It’s been awhile since my last update due to being off to Southern California on a week-long butterfly trip. Organized by Sunstreak Tours and led by Jim Brock, co-author of the excellent Kaufman Field Guide to Butterflies of North America, our nine-member group would get to see nearly 100 species during the week, a great many of which were ‘lifers’ for me. This may be a pretty long posting to show some of the better pictures culled from the hundreds I took that week.
Based primarily out of Sequoia Lodge in Kernville, we’d take long day trips each day to specific locations for some of the specialties of California. The first day, for example, we headed south from LAX to Descanso near San Diego to track down the Hermes Copper that had been seen there recently. First picture of the trip, however, and one of my favorites is this pair of mating Melissa Blues; that’s the male on the left, female on the right.
Then it was on to that Hermes Copper, a gorgeous butterfly and the first of the five species of Coppers we’d see during the trip.
Two other great butterflies we’d see that first day before heading to Kernville were the San Emigdio Blue, which has a very narrow range, and the Bernardino Square-spotted Blue, which is only found in Southern California and Western Arizona.
From Kernville, we’d take long day trips over the next few days to places like Sherman Pass, Chimney Peak, Erskine Creek, Lubken Canyon, and Horseshoe Meadow. Toward the end of the week, we moved on for one night in Bakersfield to head for the Fresno Dome area the next day, and then headed back to LA via the Santa Ynez Mountains and Santa Barbara.
Some of the largest and most dramatic of the butterflies are the swallowtails, of which we’d see at least four of the five species expected in California. Although we only got a very brief view of the Indra Swallowtail, the Anise, Pale, and Western Tiger Swallowtails all posed for some pretty good pictures.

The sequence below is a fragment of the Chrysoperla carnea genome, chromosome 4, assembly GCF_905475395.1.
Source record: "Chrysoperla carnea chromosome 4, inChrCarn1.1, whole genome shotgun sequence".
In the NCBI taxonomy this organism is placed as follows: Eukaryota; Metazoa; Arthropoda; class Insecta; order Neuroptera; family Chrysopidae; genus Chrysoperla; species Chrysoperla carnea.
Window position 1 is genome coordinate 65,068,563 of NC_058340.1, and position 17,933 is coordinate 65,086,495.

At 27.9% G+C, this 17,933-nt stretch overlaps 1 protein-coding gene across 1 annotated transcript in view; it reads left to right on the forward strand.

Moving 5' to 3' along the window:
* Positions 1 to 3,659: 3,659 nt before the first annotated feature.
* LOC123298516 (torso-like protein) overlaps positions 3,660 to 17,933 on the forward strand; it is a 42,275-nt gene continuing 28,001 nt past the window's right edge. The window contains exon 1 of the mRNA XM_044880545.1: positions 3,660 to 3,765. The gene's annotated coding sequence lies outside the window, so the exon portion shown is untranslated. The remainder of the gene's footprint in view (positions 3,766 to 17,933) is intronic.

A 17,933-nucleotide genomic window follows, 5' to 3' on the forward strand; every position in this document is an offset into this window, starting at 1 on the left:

The Western Tiger was just enamored of that red thistle and spent easily a half hour feeding on that single flower. While taking its picture, a most amazing bug appeared having a ridiculously long proboscis to slip into that thistle – we think it’s a Metallic Small-headed Fly.
Other large butterflies we’d rarely see perched included the Lorquin’s Admiral and California Sister.
Much smaller but vibrantly colored, here are three more of the species of Copper butterflies we saw that week – the Gorgon, Lustrous, and Tailed Coppers.
Although quite similar in appearance and sharing similar ranges, our exceptional guide Jim was easily able to distinguish the Variable Checkerspot, of which we’d see quite a few on several different days, from the less common and redder in color Edith’s Checkerspot.
Of the four fritillaries we saw, the bright orange Pacific Fritillary was another new one for me and posed for a pretty good portrait.
Quite a few varieties of Elfin and Hairstreaks were also about, including the Brown Elfin, Behr’s Hairstreak, Hedgerow Hairstreak, and Bramble Green Hairstreak.
Last but not least, many different types of skippers were seen. Here are two of them, the Northern White-Skipper and Western Branded Skipper.
Of course, there were plenty of things to see other than butterflies. Certainly there were a few interesting moths about and plenty of colorful wildflowers, but several other creatures also were found sharing the same habitats as the butterflies. Here is a pair of mating bluet damselflies,
and one of the two Pacific Chorus Frogs we spotted.
Most cool were some of the lizards we’d see in various locations, including a Great Basin Collared Lizard and the prehistoric-looking Coast Horned Lizard.
Most of us in the group were birders long before we got into butterflies and couldn’t help but look up now and then to identify some of them. New for most of us were the Tri-colored Blackbirds, Lawrence’s Goldfinch, and a large flock of Chukar. We also got close looks at Anna’s Hummingbirds, a couple of Clark’s Nutcrackers, and two Lazuli Buntings, and heard but did not see Wrentits. Just as we were leaving the spot where we had that Great Basin Collared Lizard, Rebecca spotted a nesting Blue-gray Gnatcatcher, which I snapped a couple of pictures of as we were loading back into the van heading for the next location.
I’ve posted these and more of the trip pictures on my website at http://sandianet.com/sierra/index.htm. A most enjoyable and productive trip, I’m definitely looking forward to future trips with Sunstreak and Jim Brock.